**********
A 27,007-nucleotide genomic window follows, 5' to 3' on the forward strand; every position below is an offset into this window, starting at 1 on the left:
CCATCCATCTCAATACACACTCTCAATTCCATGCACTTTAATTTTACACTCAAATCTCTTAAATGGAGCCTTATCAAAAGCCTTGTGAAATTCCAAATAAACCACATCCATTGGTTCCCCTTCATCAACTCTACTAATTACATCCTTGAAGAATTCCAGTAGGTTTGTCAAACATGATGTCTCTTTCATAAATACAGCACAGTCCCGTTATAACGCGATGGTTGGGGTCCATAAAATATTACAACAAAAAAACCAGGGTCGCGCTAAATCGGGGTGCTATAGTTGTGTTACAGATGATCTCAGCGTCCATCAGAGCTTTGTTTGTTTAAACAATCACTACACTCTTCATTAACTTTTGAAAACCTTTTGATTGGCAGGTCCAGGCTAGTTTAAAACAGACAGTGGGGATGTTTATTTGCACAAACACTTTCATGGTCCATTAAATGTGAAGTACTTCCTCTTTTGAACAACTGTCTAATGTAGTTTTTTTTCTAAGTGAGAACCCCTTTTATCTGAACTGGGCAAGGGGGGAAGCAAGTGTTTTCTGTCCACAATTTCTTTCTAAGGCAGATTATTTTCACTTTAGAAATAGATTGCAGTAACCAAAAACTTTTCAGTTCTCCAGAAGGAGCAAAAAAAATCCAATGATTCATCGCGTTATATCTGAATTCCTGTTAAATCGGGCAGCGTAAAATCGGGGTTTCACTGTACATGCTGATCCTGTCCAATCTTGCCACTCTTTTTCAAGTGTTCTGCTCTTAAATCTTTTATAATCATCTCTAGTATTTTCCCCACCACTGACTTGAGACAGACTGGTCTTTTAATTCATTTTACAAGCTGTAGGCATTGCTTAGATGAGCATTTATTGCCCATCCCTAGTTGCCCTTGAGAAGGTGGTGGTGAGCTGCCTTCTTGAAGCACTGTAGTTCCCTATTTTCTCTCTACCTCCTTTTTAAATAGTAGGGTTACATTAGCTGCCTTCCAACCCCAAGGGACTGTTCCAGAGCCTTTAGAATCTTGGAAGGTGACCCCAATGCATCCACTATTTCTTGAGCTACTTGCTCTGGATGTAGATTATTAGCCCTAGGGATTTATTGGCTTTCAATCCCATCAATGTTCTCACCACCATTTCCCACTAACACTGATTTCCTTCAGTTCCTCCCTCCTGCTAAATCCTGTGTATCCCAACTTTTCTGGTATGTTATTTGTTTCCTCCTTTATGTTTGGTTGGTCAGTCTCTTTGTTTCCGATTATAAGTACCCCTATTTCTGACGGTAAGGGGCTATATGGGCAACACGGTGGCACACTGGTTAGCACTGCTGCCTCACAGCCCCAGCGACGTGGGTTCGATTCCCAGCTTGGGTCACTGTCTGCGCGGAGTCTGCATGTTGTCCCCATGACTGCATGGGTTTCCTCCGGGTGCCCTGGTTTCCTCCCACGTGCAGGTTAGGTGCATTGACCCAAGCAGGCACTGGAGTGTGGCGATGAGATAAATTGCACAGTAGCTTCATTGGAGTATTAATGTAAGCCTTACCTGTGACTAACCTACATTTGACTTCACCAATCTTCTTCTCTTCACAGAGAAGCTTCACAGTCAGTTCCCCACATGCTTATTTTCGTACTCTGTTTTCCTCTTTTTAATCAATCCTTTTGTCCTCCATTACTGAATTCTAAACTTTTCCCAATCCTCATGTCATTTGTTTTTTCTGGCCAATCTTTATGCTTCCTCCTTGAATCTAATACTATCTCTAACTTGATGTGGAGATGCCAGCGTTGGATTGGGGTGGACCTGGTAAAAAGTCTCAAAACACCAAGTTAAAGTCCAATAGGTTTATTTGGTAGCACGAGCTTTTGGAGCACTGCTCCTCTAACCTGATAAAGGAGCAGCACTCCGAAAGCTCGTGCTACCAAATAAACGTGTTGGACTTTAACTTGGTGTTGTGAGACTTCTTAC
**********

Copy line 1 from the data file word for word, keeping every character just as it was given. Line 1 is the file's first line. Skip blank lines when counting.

A 27,007-nucleotide genomic window follows, 5' to 3' on the forward strand; every position below is an offset into this window, starting at 1 on the left: